clock menu more-arrow no yes mobile

Filed under:

Making the Roster: do you have to play special teams?

While important, special teams is not the only way fringe players can make the roster.

Ed Mulholland-USA TODAY Sports

Before we even begin, I think it's important to note that special teams is a critical part of the game. Having an adept special teams unit can often be the difference between a win or a loss. This article isn't about devaluing special teams. Not in the least. However, I've heard quite a few people propagate the idea that the only way a fringe player can make the team is if he has special teams value. While that may be the norm, it is not always the case. Let's examine why.

Game Day Roster

Presumably, if you make the roster because you have special teams value, the intent is to use you on special teams. The only problem with that is the game day active roster. While NFL teams carry 53 players on their roster, they have to keep 7 inactive on game day. This is a competitive balance rule that tries to make sure teams each have the same number of "healthy" players from game to game. In theory, your 7 inactive players will be your injured or unable-to-play guys.

The problem is that teams are often sitting perfectly healthy players for a large portion of the season. These are guys that can't play at all on game day. So, no matter how much special teams value a player may have, if he can't play - it's not going to matter.

Case in point: last year Tyler Starr was put on the 53-man roster despite the fact that he struggled on special teams (as portrayed on Hard Knocks). Starr, however, was inactive for almost every single game. So why would they put him on the roster but never activate him?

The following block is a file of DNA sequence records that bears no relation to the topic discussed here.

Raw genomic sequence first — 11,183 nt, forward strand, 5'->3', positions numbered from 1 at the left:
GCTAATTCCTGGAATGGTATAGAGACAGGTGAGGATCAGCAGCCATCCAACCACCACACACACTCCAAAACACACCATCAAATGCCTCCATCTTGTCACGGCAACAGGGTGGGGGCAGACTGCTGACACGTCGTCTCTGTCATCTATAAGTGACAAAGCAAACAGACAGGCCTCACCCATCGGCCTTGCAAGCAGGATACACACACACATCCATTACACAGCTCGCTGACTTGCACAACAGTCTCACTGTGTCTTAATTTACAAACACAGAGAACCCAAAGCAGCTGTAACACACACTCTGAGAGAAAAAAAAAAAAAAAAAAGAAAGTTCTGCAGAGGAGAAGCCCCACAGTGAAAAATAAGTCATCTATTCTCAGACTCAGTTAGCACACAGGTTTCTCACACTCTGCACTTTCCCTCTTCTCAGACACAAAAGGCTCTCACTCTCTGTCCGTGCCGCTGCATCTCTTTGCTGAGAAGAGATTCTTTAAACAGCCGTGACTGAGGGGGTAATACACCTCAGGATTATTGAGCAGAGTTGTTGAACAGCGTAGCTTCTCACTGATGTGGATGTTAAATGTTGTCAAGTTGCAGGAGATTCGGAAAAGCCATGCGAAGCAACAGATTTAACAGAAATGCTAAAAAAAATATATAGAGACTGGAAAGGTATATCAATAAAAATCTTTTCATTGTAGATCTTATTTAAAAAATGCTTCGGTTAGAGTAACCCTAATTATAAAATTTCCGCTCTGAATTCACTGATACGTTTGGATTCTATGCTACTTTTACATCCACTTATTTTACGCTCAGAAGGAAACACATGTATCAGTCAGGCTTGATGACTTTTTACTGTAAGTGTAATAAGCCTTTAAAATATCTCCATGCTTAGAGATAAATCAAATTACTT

Future Value

While it's doubtful that your team is finding a future hall of fame player as an un-drafted free agent, it is pretty common that teams will stumble across a player that they think has future potential. If that player happens to play a high value position - such as quarterback, wide receiver, cornerback or pass rusher - there's a good chance the team will not want to risk losing that potential to another team. Building an NFL team isn't just about this season after all, it's about continually improving the roster every single year.

Also consider this: most NFL rosters have veterans who are in the final couple years of their time in the NFL. Or, you may have a player whose salary cap hit is going to spike in the next year or two. In these cases, finding developmental players that you can stash for a year or two gives you options once those players retire or become too expensive. That's why a player like Nick Williams is intriguing. He's not really a wide receiver option for 2015, but there may be a spot for him in 2016 with Devin Hester and Eric Weems as potential guys he could replace.

Practice Squad Danger

Considering everything above, you may be wondering why not just stick these guys on the practice squad? That's an absolutely valid point, but it's not without its own set of risks.

To begin with, in order to put a player on your practice squad, you have to cut them. This means that the cut player technically becomes a free agent again and can explore other options. While most cut players will gladly rejoin the practice squad of the team they worked with all summer, it's not uncommon for some players to join the squad of another team - especially if they feel they have a better chance of making the roster on that team.

Assuming you do get the player onto your practice squad, that is still no guarantee they will stick around. As the season progresses and injuries pile up, any other team can come around to the players on your practice squad and sign them away - so long as they are signed to the 53-man roster of that team. While this doesn't happen very often, it is still a risk and should be weighed against how much potential you see in each player.

Without a doubt, fringe players will always benefit from being special teams contributors. However, those who demonstrate good potential at a valuable position can still find their way onto the roster, even if it's only to sit on the bench during game day. This is something to keep in mind as we go into the final preseason games and the roster cut-downs begin.

Who do you think could surprise us all by making the 53-man roster while not being a special teams ace?